Things As They Are

original cover of the book "Things As They Are" by Amy Carmichael

From the time I was a little girl, I was fascinated with the story of Amy Carmichael.  She had brown eyes, and like my 10 year old self, she wished God had given her blue eyes.  I remember lamenting to my mother my woe that my eye color did not match her own.  "But Amy Carmichael had eyes like yours."  my mom had answered me.  And she began to tell me the story how a young girl met Jesus and didn't want to hoard His love all to herself.  She just had to tell the world.  Amy felt God calling her to India where she would spend the majority of her life living among the Indian people, spreading the Gospel.  She later thanked God for her brown eyes because they made her acceptance in India a little easier.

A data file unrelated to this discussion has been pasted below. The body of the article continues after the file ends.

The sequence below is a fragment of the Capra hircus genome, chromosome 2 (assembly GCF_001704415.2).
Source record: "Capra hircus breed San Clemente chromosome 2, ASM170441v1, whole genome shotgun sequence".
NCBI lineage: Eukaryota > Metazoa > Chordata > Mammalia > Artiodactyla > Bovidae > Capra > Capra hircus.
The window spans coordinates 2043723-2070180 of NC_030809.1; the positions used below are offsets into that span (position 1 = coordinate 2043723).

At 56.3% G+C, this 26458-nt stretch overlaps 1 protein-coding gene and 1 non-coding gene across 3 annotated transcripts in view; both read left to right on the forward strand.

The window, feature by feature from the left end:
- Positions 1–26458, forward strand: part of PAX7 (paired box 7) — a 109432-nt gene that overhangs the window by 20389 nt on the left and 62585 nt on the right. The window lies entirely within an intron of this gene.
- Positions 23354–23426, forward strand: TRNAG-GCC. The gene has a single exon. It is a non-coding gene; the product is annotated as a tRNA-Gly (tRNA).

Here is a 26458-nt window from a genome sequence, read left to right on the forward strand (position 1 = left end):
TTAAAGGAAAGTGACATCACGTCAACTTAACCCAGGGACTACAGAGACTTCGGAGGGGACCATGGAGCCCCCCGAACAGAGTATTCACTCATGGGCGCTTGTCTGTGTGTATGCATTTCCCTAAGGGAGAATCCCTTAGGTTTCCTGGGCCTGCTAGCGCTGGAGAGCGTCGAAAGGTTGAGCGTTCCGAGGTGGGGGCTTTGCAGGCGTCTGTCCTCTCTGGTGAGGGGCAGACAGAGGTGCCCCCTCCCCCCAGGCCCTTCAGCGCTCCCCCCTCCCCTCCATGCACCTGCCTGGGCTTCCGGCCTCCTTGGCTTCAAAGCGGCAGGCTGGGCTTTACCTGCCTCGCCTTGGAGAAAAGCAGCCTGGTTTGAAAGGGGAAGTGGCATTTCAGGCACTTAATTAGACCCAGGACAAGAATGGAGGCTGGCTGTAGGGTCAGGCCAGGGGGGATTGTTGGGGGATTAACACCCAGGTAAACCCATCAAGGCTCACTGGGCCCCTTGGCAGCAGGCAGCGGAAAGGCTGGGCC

I devoured everything I could read about Amy Carmichael and I was convinced that I was to be a missionary like her one day.  God reminded me of those books and writings I have kept of hers and led me to re-read them.  I've been challenged and humbled all over again.  One book in particular, "Things As They Are", in which she describes the painstaking journey of missionary work in a dark and destitute India of the 1800's, has shaken me to my core.  I just have to share an excerpt from her book, a chapter that has been haunting my mind and tugging at my soul.  She describes a prophetic dream the Lord gave her and it reaches through the centuries to convict my heart...